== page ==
First things first, to all those peeps out there that say weight does not matter on a freeride bike, you are wrong. It actually took a few rides to get used to the 10+ pound loss. The acceleration of this bike compared to a DH bike is incredible, especially the light front end. I found myself having to lean forward a little more when really giving it gas otherwise the front end wanted to leave the ground! All of a sudden I felt like I had been doing squats and dead lifts in the gym for the last 2 years, a good feeling for sure. The 67.5 head angle that had me worried pre ride actually seemed just about perfect once I had gotten used to pinning it on the bike. I think I would describe the handling of this bike as being similar to driving a Renault Formula One car. You definately can’t just fall asleep behind the wheel otherwise you’ll get your ass kicked. I will admit that the first month on this bike was a re-education as to how to ride bicycles on dirt. It turns out I was getting really, really lazy riding big bikes but hadn’t realized it. This is not a “monster truck” bike people, more of a finesse (not that I have any) and play bike. I actually have a theory that I’m sure most of you on DH bikes will disagree with that goes like this…A lot of DH bikes people are riding today are coming out of the factory with 64 degree head angles and close to 18” long rear ends which is fine if you happen to hold a Pro race license but its too much bike for 90% of us riding out there. It’s not the amount of travel that is doing harm but the bike's angles. A ride that slack is meant to be ridden wide open, if it is, it works and lets the rider go faster and be safer. If it isn’t ridden fast then all of a sudden that 64 degree front end becomes a big liability. It will take a lot more effort to get it through that slow speed left you always have trouble with and you’ll find the front wanting to “flop” over whichever way it wants. And that wide open fast section you think you are really opening it up on= you actually don’t, sorry. Watch any of the Earthed movies or the old Headliners movie and you’ll see what going fast looks like and we aren’t doing it. Not to say that DH bikes aren’t fun, it’s a great feeling to know that when you are ready to let it go the bike won’t ever let you down and having all that sag makes for great traction. I think bikes like the Cannondale 4x are the future of progressive riding though. You can still go just as fast in 90% of places as a big bike but I can also jump on it and go for a 6 hour epic without feeling dumb, go hit some dirt jumps or spend all my spare time at Whistler in the summer. The angles on this bike combined with the stiffest fork I’ve ever ridden make it the most agile bike I’ve been on but without feeling like its going to spit me over the bars on every other stunt. You just have to think about railing that corner coming up and it happens with so little effort its surprising. Like I said above though you can’t just be lazy and let the bike do it all but I think that is half the fun of a bike like this. Yes, when the trail got really rough I had to work harder but I also had more fun. All of a sudden I could see small natural trannies and lips all over the place, some to hit just for fun but others booted me over roots and rocks that would be killing my speed if I was on the ground. This bike opened my eyes and instead of just riding down a trail I was on a dirt skate park that happened to be pointed down and I was using the terrain to my advantage instead of just riding down it.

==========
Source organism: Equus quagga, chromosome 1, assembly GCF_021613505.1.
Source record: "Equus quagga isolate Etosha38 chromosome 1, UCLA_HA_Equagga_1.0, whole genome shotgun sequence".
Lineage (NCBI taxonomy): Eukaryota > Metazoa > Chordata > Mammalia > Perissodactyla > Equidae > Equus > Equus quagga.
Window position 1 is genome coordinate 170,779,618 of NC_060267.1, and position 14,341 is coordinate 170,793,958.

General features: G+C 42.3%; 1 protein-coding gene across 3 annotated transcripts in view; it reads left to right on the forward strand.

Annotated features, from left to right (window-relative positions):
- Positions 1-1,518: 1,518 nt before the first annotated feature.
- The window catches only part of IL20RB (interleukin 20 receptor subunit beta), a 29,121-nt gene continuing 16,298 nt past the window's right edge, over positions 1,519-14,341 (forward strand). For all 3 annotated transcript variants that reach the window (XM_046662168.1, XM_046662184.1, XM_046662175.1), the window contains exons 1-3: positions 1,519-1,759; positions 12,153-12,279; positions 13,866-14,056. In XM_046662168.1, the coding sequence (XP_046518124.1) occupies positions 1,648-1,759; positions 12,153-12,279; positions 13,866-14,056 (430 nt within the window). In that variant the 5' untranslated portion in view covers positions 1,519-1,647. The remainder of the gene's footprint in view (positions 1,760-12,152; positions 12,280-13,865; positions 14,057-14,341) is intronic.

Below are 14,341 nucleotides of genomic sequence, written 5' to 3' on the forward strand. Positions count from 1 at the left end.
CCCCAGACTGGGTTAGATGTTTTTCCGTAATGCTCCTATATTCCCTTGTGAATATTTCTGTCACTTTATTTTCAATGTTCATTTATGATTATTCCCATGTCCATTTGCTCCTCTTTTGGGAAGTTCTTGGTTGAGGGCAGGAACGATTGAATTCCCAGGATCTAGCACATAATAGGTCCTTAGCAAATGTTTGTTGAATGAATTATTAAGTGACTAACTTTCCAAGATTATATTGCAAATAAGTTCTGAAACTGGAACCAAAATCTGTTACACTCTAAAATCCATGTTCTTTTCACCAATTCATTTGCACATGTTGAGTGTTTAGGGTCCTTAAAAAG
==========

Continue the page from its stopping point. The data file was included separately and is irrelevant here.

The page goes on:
It descends great